On February 12, 2020, Tufariello nevertheless texted Krilivsky “that the only pressing deadlines involved non-Atari matters and that ‘the deadlines imposed by Court are being met.” This was not true.
On March 13, 2020, Krilivsky spoke with Tufariello who failed to inform him about the entry of default or her failure to answer the complaint. Krilivsky received no additional case updates which he assumed was because of COVID-19 related court closures.
On April 2, 2020, the court granted Atari’s application for default judgment, in part. The court found the direct copyright and trademark claims sufficient and ignored the other seven claims. The court enjoined RageOn from infringing Atari’s copyrights and trademarks, but declined to award Atari the maximum relief of 4.75 million. Instead, the court exercised its “broad discretion in determining the amount of statutory damages to be awarded,” did some ballpark math about how many infringing products RageOn probably sold and how much profit it probably made, and arrived at a damages figure of $800,000 in Lanham Act damages — but nothing for copyright damages and no attorney’s fees. However, the court also permitted Atari to file a supplemental brief to address these issues, which Atari did.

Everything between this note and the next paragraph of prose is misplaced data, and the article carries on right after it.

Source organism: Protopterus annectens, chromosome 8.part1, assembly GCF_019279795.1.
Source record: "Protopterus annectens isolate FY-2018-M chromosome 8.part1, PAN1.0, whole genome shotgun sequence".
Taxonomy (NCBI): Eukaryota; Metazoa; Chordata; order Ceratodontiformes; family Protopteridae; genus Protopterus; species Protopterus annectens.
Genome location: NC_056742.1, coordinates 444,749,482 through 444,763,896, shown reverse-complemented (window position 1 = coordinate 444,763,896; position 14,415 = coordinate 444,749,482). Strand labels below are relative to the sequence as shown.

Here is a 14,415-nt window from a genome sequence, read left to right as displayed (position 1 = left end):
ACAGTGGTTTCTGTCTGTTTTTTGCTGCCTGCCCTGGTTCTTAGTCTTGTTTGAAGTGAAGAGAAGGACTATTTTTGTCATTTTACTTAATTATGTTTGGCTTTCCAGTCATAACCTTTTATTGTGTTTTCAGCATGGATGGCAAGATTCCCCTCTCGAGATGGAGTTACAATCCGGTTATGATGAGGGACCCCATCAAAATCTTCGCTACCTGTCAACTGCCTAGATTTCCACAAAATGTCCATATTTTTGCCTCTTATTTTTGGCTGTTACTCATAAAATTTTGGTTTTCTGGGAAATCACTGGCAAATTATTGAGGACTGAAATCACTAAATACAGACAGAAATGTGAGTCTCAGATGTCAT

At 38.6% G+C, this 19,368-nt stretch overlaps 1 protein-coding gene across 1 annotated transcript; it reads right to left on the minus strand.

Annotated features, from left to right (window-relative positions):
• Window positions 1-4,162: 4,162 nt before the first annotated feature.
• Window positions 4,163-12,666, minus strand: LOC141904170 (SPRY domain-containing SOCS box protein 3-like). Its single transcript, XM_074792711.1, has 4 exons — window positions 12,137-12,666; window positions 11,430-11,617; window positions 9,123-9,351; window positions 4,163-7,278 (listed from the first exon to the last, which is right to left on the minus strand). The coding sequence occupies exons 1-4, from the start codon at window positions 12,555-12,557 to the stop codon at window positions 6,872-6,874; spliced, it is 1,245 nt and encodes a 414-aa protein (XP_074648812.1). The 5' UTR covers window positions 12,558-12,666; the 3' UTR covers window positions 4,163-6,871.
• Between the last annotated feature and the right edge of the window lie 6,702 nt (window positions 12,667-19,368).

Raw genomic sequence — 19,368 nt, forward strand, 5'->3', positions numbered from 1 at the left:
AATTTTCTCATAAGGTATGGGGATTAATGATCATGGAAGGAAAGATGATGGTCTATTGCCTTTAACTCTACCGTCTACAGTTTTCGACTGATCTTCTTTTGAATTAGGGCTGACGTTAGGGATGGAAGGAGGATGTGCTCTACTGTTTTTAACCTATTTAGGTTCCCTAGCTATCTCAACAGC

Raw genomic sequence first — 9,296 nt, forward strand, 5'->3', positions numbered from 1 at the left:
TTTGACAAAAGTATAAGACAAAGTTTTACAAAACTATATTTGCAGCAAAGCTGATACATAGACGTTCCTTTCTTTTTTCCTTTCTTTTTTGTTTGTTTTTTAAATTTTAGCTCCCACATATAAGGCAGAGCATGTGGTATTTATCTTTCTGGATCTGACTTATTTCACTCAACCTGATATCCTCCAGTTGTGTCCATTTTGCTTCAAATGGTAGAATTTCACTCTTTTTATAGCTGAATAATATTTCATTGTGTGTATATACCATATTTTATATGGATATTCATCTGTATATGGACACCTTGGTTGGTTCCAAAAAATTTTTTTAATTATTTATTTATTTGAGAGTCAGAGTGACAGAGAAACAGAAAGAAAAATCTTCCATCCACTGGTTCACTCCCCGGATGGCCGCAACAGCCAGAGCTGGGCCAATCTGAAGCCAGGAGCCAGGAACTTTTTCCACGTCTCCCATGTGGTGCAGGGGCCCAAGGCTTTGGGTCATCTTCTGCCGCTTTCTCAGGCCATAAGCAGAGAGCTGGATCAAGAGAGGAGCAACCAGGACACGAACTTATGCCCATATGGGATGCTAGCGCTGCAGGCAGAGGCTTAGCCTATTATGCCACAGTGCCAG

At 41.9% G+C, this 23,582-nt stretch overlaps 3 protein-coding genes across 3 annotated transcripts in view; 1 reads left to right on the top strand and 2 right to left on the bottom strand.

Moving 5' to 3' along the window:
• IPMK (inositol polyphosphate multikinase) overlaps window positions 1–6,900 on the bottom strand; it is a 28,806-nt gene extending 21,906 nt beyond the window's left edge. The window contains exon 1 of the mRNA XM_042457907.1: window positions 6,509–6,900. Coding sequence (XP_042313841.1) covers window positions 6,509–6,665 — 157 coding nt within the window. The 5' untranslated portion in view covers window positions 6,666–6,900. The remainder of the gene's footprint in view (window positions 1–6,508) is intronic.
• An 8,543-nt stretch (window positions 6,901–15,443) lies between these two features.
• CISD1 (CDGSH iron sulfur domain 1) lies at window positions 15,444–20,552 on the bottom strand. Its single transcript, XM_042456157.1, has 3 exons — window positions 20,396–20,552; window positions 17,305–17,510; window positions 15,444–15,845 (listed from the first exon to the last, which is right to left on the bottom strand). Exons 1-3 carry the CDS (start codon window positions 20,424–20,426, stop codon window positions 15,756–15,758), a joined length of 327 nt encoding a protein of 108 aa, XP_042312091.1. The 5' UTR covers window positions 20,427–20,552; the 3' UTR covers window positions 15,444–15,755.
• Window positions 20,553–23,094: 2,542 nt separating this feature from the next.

On April 14, 2020, the court issued a supplemental order regarding Atari’s motion for default judgment. Initially, Atari had failed to establish that its copyrights were registered prior to the first infringement (a necessary prerequisite to obtain statutory damages and attorney’s fees under the Copyright Act). Needless to say, Atari fixed this issue and then sought the maximum statutory damages under the Copyright Act of $150,000 per instance of willful infringement. Again, the court exercised its discretion and declined to award the maximum amount. Instead, the court again did some ballpark math about RageOn’s likely business model and profits and awarded “$60,000 per copyright, twice the maximum for non-willful infringement.” This amounted to $300,000 in copyright damages, to which the court added attorney fees of $25,600, and the original Lanham Act award of $800,000, for a grand total of $1,125,600, plus the injunction.